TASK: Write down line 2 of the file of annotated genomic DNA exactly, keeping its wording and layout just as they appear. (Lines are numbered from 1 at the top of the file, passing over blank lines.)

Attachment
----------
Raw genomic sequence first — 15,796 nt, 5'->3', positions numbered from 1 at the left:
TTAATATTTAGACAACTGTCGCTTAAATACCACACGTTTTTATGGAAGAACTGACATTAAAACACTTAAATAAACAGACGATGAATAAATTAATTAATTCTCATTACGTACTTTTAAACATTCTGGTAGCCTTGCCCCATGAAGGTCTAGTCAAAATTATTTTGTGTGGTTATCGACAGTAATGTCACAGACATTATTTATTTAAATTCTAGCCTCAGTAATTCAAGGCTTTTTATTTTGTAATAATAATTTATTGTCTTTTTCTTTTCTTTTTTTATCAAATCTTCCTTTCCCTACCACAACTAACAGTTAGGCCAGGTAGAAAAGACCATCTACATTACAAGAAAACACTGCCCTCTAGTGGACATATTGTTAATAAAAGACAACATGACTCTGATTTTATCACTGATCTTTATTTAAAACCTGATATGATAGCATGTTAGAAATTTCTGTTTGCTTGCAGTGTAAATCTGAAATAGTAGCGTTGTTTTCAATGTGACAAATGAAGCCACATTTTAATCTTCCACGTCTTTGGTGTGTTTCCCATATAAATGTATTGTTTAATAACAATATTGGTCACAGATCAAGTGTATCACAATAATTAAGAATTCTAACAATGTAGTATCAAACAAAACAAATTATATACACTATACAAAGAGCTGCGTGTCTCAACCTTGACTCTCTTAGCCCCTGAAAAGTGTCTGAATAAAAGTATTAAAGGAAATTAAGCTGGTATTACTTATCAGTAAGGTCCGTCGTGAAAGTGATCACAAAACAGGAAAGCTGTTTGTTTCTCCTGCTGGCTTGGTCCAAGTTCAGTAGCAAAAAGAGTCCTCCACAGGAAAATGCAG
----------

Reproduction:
TTAATATTTAGACAACTGTCGCTTAAATACCACACGTTTTTATGGAAGAACTGACATTAAAACACTTAAATAAACAGACGATGAATAAATTAATTAATTCTCATTACGTACTTTTAAACATTCTGGTAGCCTTGCCCCATGAAGGTCTAGTCAAAATTATTTTGTGTGGTTATCGACAGTAATGTCACAGACATTATTTATTTAAATTCTAGCCTCAGTAATTCAAGGCTTTTTATTTTGTAATAATAATTTATTGTCTTTTTCTTTTCTTTTTTTATCAAATCTTCCTTTCCCTACCACAACTAACAGTTAGGCCAGGTAGAAAAGACCATCTACATTACAAGAAAACACTGCCCTCTAGTGGACATATTGTTAATAAAAGACAACATGACTCTGATTTTATCACTGATCTTTATTTAAAACCTGATATGATAGCATGTTAGAAATTTCTGTTTGCTTGCAGTGTAAATCTGAAATAGTAGCGTTGTTTTCAATGTGACAAATGAAGCCACATTTTAATCTTCCACGTCTTTGGTGTGTTTCCCATATAAATGTATTGTTTAATAACAATATTGGTCACAGATCAAGTGTATCACAATAATTAAGAATTCTAACAATGTAGTATCAAACAAAACAAATTATATACACTATACAAAGAGCTGCGTGTCTCAACCTTGACTCTCTTAGCCCCTGAAAAGTGTCTGAATAAAAGTATTAAAGGAAATTAAGCTGGTATTACTTATCAGTAAGGTCCGTCGTGAAAGTGATCACAAAACAGGAAAGCTGTTTGTTTCTCCTGCTGGCTTGGTCCAAGTTCAGTAGCAAAAAGAGTCCTCCACAGGAAAATGCAG